Troops compensation not enough

Discussion in 'Current Affairs, News and Analysis' started by bitterandtwisted, Jan 16, 2008.

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  1. Story below. This however is better news now they have upped the amount, but clearly still not enough..... thanks to Liarbour

    linky clicky clacky cloo
  2. the_boy_syrup

    the_boy_syrup LE Book Reviewer

    £285k won't even buy a decent house never mind make all the changes a wounded solider may need before he can move in
    If Ben Parkinson lives until he is 60 it only works out at £7702 per year
    I know someone will come on and say he will get his benifits and all off that but what happens once his parents die or get to old to provide the care he needs who wil pay then when he needs full time proffesional care?

    Although I can see alot of trapped fingers etc for the beer fund
    £1,050 for a hernia or fractured finger.
  3. Has anybody else noticed that they've just upped the ADT contributions as well (possibly to pay for this) :(
  4. The basic cause of what is wrong is that if a civvy is injured in the line of his employment he can sue his employer for damages. A soldier can't because of the so called Crown Immunity. Thus the compensation scheme is in lieu of (less than) the rights that everybody else enjoys. Given the hazardous nature of the job that can't be right. Furthermore youngsters joining are very rarely aware even in general terms what will be their future if they are injured. Our man (the one told to remove his uniform at Selly Oak) has founded his action (claim for 2.5 million) in negligence. We shall see.

    Furthermore someone suggested that the guy here would get his benefits. As they are means tested he probably wont. £7,000 pa over a lifetime is a pittance.
  5. No. IIRC he gets about 20k/yr as well.
  6. It's not just about compensation but also war pension and disability allowances (including for carer). The lump sum should pay for immediate needs and the pension and other allowances for future needs.

    I work in the mine clearance business and all employees working for an accredited organisation have to be insured. Insurance for this dangerous work depends on country of residence of the individual but, for UK citizens, stands at around £300k for death, permanent disability, complete loss of sight and loss of limb above ankle or wrist. Without pension rights.

    Maybe the government has taken the insurance criteria as a benchmark for an acceptable compensation payment and not civilian claims in court paid out for employers negligence which tends to be higher?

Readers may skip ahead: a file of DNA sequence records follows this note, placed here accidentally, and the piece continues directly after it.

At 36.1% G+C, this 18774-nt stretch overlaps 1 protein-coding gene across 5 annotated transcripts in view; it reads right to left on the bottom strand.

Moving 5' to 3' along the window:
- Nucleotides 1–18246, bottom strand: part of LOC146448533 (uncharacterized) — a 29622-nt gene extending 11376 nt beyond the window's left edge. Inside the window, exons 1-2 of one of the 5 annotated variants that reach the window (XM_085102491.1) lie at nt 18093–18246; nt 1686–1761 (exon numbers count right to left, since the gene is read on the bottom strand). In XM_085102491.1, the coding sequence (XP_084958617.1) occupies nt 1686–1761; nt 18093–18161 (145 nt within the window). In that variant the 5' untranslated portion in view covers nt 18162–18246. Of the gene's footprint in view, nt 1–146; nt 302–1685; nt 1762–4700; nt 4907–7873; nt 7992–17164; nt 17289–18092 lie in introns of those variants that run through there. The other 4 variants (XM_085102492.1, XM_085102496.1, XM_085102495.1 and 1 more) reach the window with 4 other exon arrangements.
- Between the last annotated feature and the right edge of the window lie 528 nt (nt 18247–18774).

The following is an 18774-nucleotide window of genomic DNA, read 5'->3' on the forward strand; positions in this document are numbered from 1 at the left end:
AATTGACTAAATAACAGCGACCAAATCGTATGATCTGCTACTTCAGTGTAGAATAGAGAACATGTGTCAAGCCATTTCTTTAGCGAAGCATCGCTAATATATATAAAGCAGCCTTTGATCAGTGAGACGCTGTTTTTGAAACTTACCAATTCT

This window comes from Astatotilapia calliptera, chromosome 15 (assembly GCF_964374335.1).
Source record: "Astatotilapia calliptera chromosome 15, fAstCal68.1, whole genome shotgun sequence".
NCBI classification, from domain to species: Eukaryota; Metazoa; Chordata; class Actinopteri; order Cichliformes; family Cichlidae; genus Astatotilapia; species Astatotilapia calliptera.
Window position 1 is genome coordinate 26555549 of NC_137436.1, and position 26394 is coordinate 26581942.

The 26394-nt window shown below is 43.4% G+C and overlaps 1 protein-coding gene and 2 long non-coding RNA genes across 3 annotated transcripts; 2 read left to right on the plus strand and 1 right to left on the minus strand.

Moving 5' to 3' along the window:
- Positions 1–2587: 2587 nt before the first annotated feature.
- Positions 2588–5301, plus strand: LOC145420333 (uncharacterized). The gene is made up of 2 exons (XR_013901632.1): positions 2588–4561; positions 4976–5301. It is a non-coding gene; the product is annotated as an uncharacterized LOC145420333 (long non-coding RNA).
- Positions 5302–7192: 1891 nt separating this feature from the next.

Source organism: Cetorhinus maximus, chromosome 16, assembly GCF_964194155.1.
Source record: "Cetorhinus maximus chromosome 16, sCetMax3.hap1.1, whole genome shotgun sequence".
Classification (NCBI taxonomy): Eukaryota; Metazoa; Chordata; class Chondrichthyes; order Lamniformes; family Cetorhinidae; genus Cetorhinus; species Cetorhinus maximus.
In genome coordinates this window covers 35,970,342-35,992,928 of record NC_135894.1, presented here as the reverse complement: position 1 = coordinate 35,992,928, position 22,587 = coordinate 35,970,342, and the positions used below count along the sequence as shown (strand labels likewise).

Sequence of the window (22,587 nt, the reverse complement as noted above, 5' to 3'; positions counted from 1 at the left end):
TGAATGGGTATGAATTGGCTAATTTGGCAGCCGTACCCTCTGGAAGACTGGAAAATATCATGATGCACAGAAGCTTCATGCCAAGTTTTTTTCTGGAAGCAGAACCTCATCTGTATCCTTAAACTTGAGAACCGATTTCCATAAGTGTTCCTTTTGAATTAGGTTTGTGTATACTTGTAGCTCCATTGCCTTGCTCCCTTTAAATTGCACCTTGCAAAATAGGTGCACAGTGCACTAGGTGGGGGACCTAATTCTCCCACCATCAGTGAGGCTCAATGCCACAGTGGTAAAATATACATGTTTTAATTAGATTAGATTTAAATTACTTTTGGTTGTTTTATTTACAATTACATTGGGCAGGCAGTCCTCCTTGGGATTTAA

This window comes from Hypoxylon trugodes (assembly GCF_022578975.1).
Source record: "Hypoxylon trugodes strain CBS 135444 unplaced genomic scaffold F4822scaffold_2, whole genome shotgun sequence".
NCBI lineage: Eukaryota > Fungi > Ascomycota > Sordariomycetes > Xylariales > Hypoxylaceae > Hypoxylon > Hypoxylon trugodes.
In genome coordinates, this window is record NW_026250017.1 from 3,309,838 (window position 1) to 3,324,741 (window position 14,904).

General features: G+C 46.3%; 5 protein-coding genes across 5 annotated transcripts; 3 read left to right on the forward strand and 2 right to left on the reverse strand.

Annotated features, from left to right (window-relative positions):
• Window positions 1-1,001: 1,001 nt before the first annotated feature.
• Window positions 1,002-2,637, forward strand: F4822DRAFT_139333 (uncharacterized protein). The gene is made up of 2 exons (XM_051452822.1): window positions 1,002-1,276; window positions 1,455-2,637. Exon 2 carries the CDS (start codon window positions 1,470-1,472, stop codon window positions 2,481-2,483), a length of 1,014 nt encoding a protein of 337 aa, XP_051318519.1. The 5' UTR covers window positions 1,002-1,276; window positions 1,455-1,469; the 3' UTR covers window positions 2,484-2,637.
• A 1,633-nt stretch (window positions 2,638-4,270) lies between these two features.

7. Well possibly that is the benchmark. But it does not include what most people would properly regard as *compensation*. ie a bit (a lot) of bunce for giving away your life in that way. Most civvies think that soldiers somehow just *deserve more*. I agree with them. The War Pensions are a joke and shouldn't be mentioned at all IMHO.
  8. cpunk

    cpunk LE Moderator

    It's slightly more complicated in that the capped £285,000 figure is for a one-off payment in recognition of the immediate problems caused by severe injury. Once a severely injured person has left the services, they are entitled to ongoing compensation for loss of earnings which is theoretically unlimited.

    The issue seems to me to be that - as someone has already said - in today's market - £285,000 won't buy a lot of house, particularly when it may have to be specially adapted, particularly when an individual comes from the South-East, for example. And presumably, the loss of earnings compensation is based on a future career in the military. The fact of the matter is that many severely injured service personnel will be young, well motivated people, who might have gone on to great things after leaving the service. In my view, the compensation scheme should include a premium to recognise this. Severely injured service personnel should not have to worry about their future, as a nation we have a duty to ensure they are properly looked after.
  9. Wholehaertedly agree Cpunk
  10. I agree with what you say ... but compensation can not differ from one person to another in regard to house prices where they might live. And for the severly disabled, those on war pension, benefits and/or not working, adaptions to houses can be carried out free of charge by your local council.

    In respect of my bold in your text; Please don't forget that severe disablement does not automatically preclude a person from work; as you rightly state, most will be young and well motivated and not wish to sit out the next 70 or so years of their lives. Loss of limb or mobility can be overcome in many circumstances (not all). I consider myself lucky that, although I lost a limb, apart from an eight month period, I have continued to be employed.

    Compensation needs to reflect immediate needs of the injured as well as future and continueing needs.